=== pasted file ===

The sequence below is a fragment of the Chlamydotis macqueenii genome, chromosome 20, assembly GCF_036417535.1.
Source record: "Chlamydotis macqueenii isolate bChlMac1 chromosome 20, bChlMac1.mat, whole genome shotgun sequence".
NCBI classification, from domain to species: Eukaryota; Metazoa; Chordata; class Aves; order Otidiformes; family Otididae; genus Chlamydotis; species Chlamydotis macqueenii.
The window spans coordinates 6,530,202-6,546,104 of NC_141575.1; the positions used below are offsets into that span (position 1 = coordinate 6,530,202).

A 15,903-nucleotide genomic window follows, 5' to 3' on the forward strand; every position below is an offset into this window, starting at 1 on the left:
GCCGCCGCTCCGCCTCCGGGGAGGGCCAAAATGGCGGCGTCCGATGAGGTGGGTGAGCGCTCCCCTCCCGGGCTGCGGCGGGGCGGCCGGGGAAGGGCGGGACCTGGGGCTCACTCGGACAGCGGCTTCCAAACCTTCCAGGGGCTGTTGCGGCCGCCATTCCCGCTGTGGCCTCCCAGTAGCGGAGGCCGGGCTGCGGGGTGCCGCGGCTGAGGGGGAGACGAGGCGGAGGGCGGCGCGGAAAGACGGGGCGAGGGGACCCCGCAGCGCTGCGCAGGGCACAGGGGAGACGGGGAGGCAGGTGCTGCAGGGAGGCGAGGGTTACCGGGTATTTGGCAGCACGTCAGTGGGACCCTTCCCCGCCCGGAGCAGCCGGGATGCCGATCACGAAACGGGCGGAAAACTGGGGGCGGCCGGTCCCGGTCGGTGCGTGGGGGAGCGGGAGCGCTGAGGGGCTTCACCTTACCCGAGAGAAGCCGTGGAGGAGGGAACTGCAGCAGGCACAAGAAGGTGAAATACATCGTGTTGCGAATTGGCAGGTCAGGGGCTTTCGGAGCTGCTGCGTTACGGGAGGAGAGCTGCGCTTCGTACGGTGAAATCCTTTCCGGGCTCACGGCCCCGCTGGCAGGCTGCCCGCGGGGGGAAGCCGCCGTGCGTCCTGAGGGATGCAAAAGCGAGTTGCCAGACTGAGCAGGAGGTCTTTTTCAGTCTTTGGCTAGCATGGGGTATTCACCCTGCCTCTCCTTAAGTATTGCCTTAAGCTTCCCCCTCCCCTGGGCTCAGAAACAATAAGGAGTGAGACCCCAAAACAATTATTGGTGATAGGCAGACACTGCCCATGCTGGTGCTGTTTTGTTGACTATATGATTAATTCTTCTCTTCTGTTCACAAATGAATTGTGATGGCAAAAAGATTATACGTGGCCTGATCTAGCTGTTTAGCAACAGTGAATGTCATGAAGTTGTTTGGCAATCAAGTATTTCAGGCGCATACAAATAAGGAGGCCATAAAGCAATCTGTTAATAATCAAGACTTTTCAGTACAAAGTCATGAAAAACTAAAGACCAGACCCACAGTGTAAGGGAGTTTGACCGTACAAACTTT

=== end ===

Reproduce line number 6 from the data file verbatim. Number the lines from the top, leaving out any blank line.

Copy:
GCCGCCGCTCCGCCTCCGGGGAGGGCCAAAATGGCGGCGTCCGATGAGGTGGGTGAGCGCTCCCCTCCCGGGCTGCGGCGGGGCGGCCGGGGAAGGGCGGGACCTGGGGCTCACTCGGACAGCGGCTTCCAAACCTTCCAGGGGCTGTTGCGGCCGCCATTCCCGCTGTGGCCTCCCAGTAGCGGAGGCCGGGCTGCGGGGTGCCGCGGCTGAGGGGGAGACGAGGCGGAGGGCGGCGCGGAAAGACGGGGCGAGGGGACCCCGCAGCGCTGCGCAGGGCACAGGGGAGACGGGGAGGCAGGTGCTGCAGGGAGGCGAGGGTTACCGGGTATTTGGCAGCACGTCAGTGGGACCCTTCCCCGCCCGGAGCAGCCGGGATGCCGATCACGAAACGGGCGGAAAACTGGGGGCGGCCGGTCCCGGTCGGTGCGTGGGGGAGCGGGAGCGCTGAGGGGCTTCACCTTACCCGAGAGAAGCCGTGGAGGAGGGAACTGCAGCAGGCACAAGAAGGTGAAATACATCGTGTTGCGAATTGGCAGGTCAGGGGCTTTCGGAGCTGCTGCGTTACGGGAGGAGAGCTGCGCTTCGTACGGTGAAATCCTTTCCGGGCTCACGGCCCCGCTGGCAGGCTGCCCGCGGGGGGAAGCCGCCGTGCGTCCTGAGGGATGCAAAAGCGAGTTGCCAGACTGAGCAGGAGGTCTTTTTCAGTCTTTGGCTAGCATGGGGTATTCACCCTGCCTCTCCTTAAGTATTGCCTTAAGCTTCCCCCTCCCCTGGGCTCAGAAACAATAAGGAGTGAGACCCCAAAACAATTATTGGTGATAGGCAGACACTGCCCATGCTGGTGCTGTTTTGTTGACTATATGATTAATTCTTCTCTTCTGTTCACAAATGAATTGTGATGGCAAAAAGATTATACGTGGCCTGATCTAGCTGTTTAGCAACAGTGAATGTCATGAAGTTGTTTGGCAATCAAGTATTTCAGGCGCATACAAATAAGGAGGCCATAAAGCAATCTGTTAATAATCAAGACTTTTCAGTACAAAGTCATGAAAAACTAAAGACCAGACCCACAGTGTAAGGGAGTTTGACCGTACAAACTTT